This high praise aside, China’s perceptions of Israel are mixed and complicated. On the one hand, China views Israel as a close friend of the United States, even as a satellite-state for Washington in Middle Eastern politics. The special relationship between the United States and Israel hampered diplomatic normalization between China and Israel until 1992. On the other hand, China, especially during recent years, increasingly views Israel as a reliable source of economic and technology cooperation (although some conservative Chinese Muslims have their own objections to this). China also views Israel as an important bridge to help connect China and Western states.

The progress of Chinese President Xi Jinping’s “One Belt, One Road initiative” has also promoted cooperation between China and Israel. Israel, which enjoys the reputation of a “start-up nation,” has been viewed by China as a model for “economic transformation.” When it comes to infrastructure projects in the Middle East, Israel’s reliable and stable economic and social environment is attractive to China’s construction companies. Meanwhile, the religious sites in Israel attract Chinese tourists. Numerous deals and agreements have been signed between China and Israel and Netanyahu is scheduled to visit China in early 2017.

Israeli research and innovation with China’s investments include high technology, agriculture, food, water, and biotechnology. Some say “nothing to see here,” but this is not exactly what other countries in the region are thinking.



Why would a U.S. ally enter into such agreements?

While it is true that Israel is a leader in the high-tech industry, how much of this industry has been supplied by the U.S.?

February 13, 2018Jewish Chronicle reported the following :
The U.S. seeks to increase aid to Israel by $200M in 2019
The requested funds are the result of a $38 billion 10-year memorandum of understanding signed between Israel and the United States at the end of President Barack Obama’s term.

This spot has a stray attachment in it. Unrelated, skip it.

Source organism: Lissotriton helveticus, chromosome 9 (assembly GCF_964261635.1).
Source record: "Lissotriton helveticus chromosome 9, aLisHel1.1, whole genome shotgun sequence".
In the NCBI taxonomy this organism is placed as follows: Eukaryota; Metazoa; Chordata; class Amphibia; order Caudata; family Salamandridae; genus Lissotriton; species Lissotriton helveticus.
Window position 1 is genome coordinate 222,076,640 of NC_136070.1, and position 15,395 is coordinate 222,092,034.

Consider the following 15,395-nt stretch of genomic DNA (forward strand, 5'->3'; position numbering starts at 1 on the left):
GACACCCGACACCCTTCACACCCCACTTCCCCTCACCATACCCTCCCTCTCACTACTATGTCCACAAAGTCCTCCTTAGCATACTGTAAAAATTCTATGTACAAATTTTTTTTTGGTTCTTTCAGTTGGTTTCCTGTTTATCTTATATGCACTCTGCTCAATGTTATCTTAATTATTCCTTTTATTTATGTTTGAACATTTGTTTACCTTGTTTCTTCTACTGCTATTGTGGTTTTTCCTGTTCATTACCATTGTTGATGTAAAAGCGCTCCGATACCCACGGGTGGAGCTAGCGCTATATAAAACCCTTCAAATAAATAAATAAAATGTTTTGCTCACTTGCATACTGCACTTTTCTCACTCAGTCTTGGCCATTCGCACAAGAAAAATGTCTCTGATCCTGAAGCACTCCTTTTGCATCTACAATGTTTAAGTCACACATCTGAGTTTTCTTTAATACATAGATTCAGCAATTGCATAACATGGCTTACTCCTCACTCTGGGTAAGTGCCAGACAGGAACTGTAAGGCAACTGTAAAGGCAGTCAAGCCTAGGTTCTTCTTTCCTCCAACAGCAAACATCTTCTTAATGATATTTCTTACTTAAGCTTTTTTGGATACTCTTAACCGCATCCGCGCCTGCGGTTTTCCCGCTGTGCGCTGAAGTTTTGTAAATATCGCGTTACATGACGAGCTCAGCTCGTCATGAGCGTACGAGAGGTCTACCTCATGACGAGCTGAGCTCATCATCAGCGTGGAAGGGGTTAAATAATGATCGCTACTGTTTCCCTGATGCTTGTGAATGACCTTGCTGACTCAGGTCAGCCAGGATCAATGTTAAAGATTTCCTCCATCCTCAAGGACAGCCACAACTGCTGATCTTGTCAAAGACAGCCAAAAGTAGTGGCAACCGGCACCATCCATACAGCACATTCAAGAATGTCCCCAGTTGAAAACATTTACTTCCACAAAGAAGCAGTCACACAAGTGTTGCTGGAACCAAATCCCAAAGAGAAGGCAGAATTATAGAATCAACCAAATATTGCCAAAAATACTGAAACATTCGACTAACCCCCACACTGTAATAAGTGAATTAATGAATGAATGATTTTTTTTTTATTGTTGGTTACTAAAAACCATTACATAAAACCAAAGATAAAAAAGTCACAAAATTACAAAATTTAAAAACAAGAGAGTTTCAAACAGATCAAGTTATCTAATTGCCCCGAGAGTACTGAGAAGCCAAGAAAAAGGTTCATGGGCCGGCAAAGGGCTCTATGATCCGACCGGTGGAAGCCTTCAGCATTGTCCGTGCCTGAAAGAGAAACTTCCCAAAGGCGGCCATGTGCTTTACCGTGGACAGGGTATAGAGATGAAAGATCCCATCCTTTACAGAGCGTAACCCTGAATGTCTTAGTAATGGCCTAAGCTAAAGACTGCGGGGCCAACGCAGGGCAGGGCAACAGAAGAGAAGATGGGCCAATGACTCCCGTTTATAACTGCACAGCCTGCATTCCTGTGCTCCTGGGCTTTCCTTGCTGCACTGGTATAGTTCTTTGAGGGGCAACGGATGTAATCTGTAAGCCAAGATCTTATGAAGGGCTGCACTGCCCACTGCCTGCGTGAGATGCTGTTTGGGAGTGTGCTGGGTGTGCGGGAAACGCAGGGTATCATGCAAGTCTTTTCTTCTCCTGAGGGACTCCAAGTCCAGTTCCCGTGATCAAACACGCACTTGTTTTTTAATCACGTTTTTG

The annual funding Israel receives from the United States may be increased by $200 million in 2019, according to President Donald Trump’s fiscal year budget request. Israel is expected to receive $3.3 billion in 2019.

The requested funds are the result of a $38 billion 10-year memorandum of understanding signed between Israel and the United States at the end of President Barack Obama’s term in office. The additional proposed funds are being apportioned to provide “assistance to bolster Israel’s capacity to defend itself and maintain its qualitative military edge.”

The annual funding Israel receives from the United States may be increased by $200 million in 2019, according to President Donald Trump’s fiscal year budget request. Israel is expected to receive $3.3 billion in 2019.

The requested funds are the result of a $38 billion 10-year memorandum of understanding signed between Israel and the United States at the end of President Barack Obama’s term in office. The additional proposed funds are being apportioned to provide “assistance to bolster Israel’s capacity to defend itself and maintain its qualitative military edge.”

Part of the funds will go toward “prioritizing funding for a U.S. Embassy facility in Jerusalem which will begin once design and construction plans are finalized,” according to a fact sheet released by the State Department. The administration has announced that the embassy will officially move from Tel Aviv to Jerusalem in 2019, while a new facility in the capital will take years to complete.

Israel’s eastern neighbor, Jordan is also scheduled to receive an increase of $275 million, to $1.275 billion in 2019.

The budget request requires congressional approval before being finalized.



 

 

The video above gives us an unfortunate truth about why Israel has been trading U.S. Military weapons and licenses. The U.S. subsidizes Israel weapon systems, licenses, and technology. All while Israel sells the technology to China.

We, as Americans, need to pay attention to this issue as well as other Chinese investments around the world.

~ More news about China in their quest to obtain Global Dominance coming soon ~